The only reason why I have the Hobby Holidays one is because it turned up cheap on eBay one day and, even after coming all the way from the seller in Western Australia, it still worked out less than half the cost of buying a new one here.

I new about the Hobby Holidays and the Avonside jigs

 

You got a bargain there.

 

I'm tight. I was trying to find something simple that does the job for under 80 quid lol.

Colin

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I'm tight. I was trying to find something simple that does the job for under 80 quid lol.

 

 

A few 12" lengths of silver steel is all you need - a darn sight cheaper than £80 then spend the money on other tools that you will use more often.

http://www.cherryclan.com/2015/08/jinty-chassis-build/

 

IMHO chassis jigs are a luxury item if you have money to spare, personally there are dozens of other tools to spend my money on before I'd even consider a chassis jig.

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A few 12" lengths of silver steel is all you need - a darn sight cheaper than £80 then spend the money on other tools that you will use more often.

http://www.cherryclan.com/2015/08/jinty-chassis-build/

 

IMHO chassis jigs are a luxury item if you have money to spare, personally there are dozens of other tools to spend my money on before I'd even consider a chassis jig.

 

The draw back of this very economical jig is that you cannot hang the coupling rods off the outer ends to ensure they match the wheel base of the chassis.

 

Gordon A

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The draw back of this very economical jig is that you cannot hang the coupling rods off the outer ends to ensure they match the wheel base of the chassis.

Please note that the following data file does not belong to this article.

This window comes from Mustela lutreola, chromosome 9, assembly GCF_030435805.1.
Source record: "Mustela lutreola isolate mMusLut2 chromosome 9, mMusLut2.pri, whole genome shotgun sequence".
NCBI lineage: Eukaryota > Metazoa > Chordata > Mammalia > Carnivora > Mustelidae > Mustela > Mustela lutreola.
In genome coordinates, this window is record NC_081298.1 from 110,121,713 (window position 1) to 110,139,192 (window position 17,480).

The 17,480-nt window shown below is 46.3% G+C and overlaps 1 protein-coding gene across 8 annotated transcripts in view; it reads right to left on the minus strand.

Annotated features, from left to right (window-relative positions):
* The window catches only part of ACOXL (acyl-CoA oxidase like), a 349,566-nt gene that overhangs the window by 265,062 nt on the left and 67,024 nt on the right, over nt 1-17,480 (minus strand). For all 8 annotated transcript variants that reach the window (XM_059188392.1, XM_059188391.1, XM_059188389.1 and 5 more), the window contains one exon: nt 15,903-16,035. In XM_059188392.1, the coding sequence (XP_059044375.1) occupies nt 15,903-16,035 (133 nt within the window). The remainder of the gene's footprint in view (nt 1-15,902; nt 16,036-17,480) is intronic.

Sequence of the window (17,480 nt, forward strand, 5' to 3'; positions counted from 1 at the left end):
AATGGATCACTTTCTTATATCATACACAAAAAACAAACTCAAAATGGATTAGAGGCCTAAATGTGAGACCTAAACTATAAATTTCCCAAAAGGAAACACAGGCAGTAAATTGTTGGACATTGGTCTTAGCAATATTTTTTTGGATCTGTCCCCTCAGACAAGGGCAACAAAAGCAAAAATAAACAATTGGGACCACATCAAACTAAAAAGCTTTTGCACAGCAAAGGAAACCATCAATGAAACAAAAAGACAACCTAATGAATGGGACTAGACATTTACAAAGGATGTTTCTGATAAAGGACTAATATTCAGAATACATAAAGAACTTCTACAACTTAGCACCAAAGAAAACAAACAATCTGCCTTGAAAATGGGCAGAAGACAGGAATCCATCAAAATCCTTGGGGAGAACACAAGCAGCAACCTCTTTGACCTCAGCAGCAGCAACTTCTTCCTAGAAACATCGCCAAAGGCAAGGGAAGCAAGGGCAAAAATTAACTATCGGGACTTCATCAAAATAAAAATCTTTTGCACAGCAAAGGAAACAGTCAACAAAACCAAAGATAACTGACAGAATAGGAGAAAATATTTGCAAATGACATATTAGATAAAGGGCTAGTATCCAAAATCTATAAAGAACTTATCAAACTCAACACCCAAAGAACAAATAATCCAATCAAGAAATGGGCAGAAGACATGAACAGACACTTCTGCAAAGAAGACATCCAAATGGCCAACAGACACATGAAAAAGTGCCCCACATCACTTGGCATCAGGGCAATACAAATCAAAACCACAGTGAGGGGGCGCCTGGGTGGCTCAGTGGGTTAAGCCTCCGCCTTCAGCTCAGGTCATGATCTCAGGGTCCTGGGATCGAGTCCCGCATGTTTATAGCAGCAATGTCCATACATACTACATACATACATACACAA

Gordon A

 

It's not a drawback because you don't need to do that anyway - earlier in the post I show how I set out the horn blocks in the frames with the coupling rods as guides. That is something you want to be doing before assembling the chassis. It's much easier if you do one step at a time rather than all at once on the chassis jig. Once you start putting the frames in the chassis jig you should already have set out the horn blocks at the right wheelbase.  

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I've got a Poppy's version if anyone wants it. I bought it in a moment of mental aberration as I already have a Hobby Holidays version! You can have it for the cost of the postage.

 

First to PM me with their address gets it.

 

Sandy

Sorry for the thread hi-jack. The Jig has gone to a new home in Derby. Thanks to all who responded.

REgards

Sandy

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  • 2 weeks later...

We all have different ways of doing things. Any method, any way, if it works for you then it's good.

 

This is just an idea i came up with, it works for me so thought i would have a few made.

 

It was well received at a recent 3mm meet

 

https://cpineroad.blogspot.co.uk/2016/10/announcement.html

Edited by pushpull33